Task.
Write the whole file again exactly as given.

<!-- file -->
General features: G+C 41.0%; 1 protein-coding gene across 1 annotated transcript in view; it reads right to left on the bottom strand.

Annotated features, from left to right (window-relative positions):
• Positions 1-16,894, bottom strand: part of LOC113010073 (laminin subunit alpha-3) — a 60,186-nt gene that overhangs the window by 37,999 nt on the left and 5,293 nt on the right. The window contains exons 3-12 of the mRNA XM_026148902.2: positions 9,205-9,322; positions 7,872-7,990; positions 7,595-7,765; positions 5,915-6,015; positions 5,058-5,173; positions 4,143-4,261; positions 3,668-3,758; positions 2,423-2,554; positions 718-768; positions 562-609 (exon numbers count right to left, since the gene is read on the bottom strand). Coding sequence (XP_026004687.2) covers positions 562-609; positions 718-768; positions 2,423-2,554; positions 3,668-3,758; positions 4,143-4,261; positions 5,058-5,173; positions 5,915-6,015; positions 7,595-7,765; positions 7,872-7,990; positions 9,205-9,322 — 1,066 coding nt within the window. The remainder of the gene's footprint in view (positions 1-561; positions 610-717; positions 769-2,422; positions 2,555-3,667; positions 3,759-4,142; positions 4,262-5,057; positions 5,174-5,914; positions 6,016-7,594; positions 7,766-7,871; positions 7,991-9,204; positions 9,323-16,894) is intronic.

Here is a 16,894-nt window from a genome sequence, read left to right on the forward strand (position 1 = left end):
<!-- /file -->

General features: G+C 41.0%; 1 protein-coding gene across 1 annotated transcript in view; it reads right to left on the bottom strand.

Annotated features, from left to right (window-relative positions):
• Positions 1-16,894, bottom strand: part of LOC113010073 (laminin subunit alpha-3) — a 60,186-nt gene that overhangs the window by 37,999 nt on the left and 5,293 nt on the right. The window contains exons 3-12 of the mRNA XM_026148902.2: positions 9,205-9,322; positions 7,872-7,990; positions 7,595-7,765; positions 5,915-6,015; positions 5,058-5,173; positions 4,143-4,261; positions 3,668-3,758; positions 2,423-2,554; positions 718-768; positions 562-609 (exon numbers count right to left, since the gene is read on the bottom strand). Coding sequence (XP_026004687.2) covers positions 562-609; positions 718-768; positions 2,423-2,554; positions 3,668-3,758; positions 4,143-4,261; positions 5,058-5,173; positions 5,915-6,015; positions 7,595-7,765; positions 7,872-7,990; positions 9,205-9,322 — 1,066 coding nt within the window. The remainder of the gene's footprint in view (positions 1-561; positions 610-717; positions 769-2,422; positions 2,555-3,667; positions 3,759-4,142; positions 4,262-5,057; positions 5,174-5,914; positions 6,016-7,594; positions 7,766-7,871; positions 7,991-9,204; positions 9,323-16,894) is intronic.

Here is a 16,894-nt window from a genome sequence, read left to right on the forward strand (position 1 = left end):